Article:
Utah Jazz reflect on strange season

Published: Thursday, April 14 2011 10:00 p.m. MDT

Utah Jazz player C.J. Miles speaks to the media in the locker room at EnergySolutions Arena in Salt Lake City on Thursday, April 14, 2011.

Laura Seitz, Deseret News

SALT LAKE CITY — Kevin O'Connor used a fun moment at the end of the 2010-11 season — one admittedly plagued by "a second half of turmoil" — to motivate some recent additions to the Utah Jazz family.

Following the Jazz's 107-103 win over Denver in Wednesday's season-finale, the general manager grabbed Al Jefferson, Devin Harris and Derrick Favors while the rest of the team launched and lobbed autographed paraphernalia into the cheering crowd at EnergySolutions Arena.

"The place, it was like a playoff game," O'Connor said at the Jazz's locker cleanout session Thursday. "It was nuts (Wednesday) night. It was great."

Jefferson had enjoyed playing in front of riled-up home crowds while Utah raced out to a 27-13 record in his first season in Utah, but some of the energy had been eradicated from the place by the time Harris and Favors joined the Jazz in late February.

Losing Hall of Fame coach Jerry Sloan to an unexpected mid-season resignation, seeing beloved team star Deron Williams get traded away and experiencing more losses than expected had dulled the usual roar inside the arena and around Jazz Nation when the New Jersey transplants arrived in Utah.

None of the three had ever experienced a playoff game here.

Knowing that, O'Connor seized the opportunity to tell them, "Look at this. This is the last game of a team that's not making the playoffs, and we beat Denver in what people would consider a non-relevant game.

"Look at this place. Wait 'til we're good. Can you imagine what it's going to be like?"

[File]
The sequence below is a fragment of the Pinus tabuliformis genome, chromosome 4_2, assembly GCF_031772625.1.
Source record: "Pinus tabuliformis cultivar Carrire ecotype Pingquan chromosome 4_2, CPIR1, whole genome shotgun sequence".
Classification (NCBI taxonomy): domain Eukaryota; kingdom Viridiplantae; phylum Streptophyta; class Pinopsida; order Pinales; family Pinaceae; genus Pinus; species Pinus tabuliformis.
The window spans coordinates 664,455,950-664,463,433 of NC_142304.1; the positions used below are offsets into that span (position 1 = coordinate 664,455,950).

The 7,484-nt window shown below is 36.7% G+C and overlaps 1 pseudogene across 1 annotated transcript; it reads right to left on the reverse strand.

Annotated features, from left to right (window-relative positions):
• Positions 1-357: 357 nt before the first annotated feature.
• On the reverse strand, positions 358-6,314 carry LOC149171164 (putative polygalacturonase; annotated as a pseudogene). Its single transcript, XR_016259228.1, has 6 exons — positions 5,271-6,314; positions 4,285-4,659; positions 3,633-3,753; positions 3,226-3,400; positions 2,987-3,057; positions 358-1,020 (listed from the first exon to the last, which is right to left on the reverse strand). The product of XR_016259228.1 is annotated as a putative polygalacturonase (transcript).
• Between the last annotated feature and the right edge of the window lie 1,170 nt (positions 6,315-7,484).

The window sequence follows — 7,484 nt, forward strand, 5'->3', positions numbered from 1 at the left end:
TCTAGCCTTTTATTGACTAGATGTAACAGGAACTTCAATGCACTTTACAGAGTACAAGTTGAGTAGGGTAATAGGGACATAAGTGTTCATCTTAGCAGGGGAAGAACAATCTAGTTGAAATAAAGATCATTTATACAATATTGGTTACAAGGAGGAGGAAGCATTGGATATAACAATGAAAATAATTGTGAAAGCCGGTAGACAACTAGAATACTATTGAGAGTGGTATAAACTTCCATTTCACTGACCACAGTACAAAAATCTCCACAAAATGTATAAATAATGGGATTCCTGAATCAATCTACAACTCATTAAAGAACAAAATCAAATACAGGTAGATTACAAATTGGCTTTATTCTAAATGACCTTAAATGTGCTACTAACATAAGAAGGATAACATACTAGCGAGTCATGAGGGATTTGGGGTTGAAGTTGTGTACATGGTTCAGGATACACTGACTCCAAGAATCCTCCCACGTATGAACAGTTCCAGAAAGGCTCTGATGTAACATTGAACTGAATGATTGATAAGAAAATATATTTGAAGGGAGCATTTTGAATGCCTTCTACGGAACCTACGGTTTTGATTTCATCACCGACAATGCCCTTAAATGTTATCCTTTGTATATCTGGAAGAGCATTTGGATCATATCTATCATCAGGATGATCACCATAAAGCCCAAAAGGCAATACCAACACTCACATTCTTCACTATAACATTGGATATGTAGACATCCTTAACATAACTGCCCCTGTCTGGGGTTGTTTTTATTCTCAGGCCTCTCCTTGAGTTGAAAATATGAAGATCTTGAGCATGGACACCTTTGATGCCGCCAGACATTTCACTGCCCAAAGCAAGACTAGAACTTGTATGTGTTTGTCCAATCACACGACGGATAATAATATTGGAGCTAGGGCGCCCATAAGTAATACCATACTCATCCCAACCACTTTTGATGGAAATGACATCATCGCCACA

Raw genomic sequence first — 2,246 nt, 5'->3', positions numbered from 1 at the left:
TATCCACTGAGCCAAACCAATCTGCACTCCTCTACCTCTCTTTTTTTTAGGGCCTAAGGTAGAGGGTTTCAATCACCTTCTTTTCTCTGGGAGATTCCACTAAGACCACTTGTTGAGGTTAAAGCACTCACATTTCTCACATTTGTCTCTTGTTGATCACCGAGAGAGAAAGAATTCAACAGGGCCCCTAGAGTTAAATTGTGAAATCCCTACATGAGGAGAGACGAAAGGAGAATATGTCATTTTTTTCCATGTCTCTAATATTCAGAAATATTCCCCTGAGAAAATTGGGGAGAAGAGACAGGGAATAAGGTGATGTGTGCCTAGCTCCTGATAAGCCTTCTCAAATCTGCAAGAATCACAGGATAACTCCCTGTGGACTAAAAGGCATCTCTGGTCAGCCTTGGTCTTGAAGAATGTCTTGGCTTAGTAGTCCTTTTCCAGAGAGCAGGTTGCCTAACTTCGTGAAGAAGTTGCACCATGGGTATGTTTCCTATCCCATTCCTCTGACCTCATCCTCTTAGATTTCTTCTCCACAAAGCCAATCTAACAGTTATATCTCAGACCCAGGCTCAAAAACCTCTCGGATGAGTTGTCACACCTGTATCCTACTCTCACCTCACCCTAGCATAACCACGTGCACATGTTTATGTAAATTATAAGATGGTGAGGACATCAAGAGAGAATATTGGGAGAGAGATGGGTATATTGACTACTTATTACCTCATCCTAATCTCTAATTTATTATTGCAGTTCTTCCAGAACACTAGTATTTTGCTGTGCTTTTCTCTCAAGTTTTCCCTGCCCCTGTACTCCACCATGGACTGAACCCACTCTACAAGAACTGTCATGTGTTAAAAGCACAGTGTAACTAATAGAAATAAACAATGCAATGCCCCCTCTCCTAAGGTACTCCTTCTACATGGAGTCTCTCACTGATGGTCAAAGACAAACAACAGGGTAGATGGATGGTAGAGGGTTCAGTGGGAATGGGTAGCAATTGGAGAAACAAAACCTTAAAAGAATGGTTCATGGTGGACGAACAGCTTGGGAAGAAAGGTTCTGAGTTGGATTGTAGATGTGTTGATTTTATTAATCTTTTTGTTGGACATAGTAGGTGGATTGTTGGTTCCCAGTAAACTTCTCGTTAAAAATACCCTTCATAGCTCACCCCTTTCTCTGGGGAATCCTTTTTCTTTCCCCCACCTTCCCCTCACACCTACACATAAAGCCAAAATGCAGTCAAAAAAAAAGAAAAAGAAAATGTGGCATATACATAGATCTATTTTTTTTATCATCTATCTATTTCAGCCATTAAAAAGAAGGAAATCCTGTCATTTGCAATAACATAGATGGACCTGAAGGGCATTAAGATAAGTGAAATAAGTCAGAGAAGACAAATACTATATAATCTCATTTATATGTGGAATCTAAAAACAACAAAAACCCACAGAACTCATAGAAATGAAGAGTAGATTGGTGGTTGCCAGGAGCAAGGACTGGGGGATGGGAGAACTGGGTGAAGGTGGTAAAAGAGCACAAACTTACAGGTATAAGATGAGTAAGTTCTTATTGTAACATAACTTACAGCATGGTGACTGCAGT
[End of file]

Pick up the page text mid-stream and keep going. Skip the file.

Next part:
Because of what multiple players described as a "roller-coaster" season — or a zebra year, according to Andre Kirilenko (you'll have to ask the Russian what that means) — the Jazz packed up the belongings of their lockers on Thursday morning.

Players had their exit interviews with O'Connor and Jazz coach Tyrone Corbin.

They answered oodles of media questions.

And then, instead of going to the playoffs, they left for ... Ukraine, Turkey, southern France, New York, Miami, Indiana, Kentucky and wherever else NBA players go in the offseason.

But to a player, the image of returning next season to vastly improve on this disappointing and dismal 39-43 campaign and get the franchise back into the playoffs was on their minds as they boxed up personal belongings and headed to the offseason.

"Everybody wish that we had more basketball to play. It's not a good feeling," Jefferson said. "I've been going home in April for six years. ... It's not a feeling that guys want to get used to."

This is the first time Paul Millsap has ever ended the season without participating in the playoffs, and he told O'Connor, "I hate this feeling."

Like the rest of his teammates, Millsap enters this earlier-than-expected offseason dejected but determined.

Winning three of their last five games — with road wins over the Lakers and Hornets — gave the Jazz something to feel positive about on the way out.

Rookies Gordon Hayward, who ended the season with a career-high 34 points, Favors and Jeremy Evans showed enough oomph and talent to get fans and the team giddy about their future.

The organization and its players are also high on the key returning veteran players: Big Al, Millsap and Harris. If Raja Bell finds his shot over the summer and Mehmet Okur rediscovers his health after a brutal injury-plagued year, the Jazz have additional pieces returning that could help get things back on track.

On top of that, the Jazz have two lottery picks — one thanks to the D-Will deal which landed Utah a high pick from New Jersey; the other thanks to the team's own struggles. The franchise is hopeful about that rare opportunity to snatch two premier picks.

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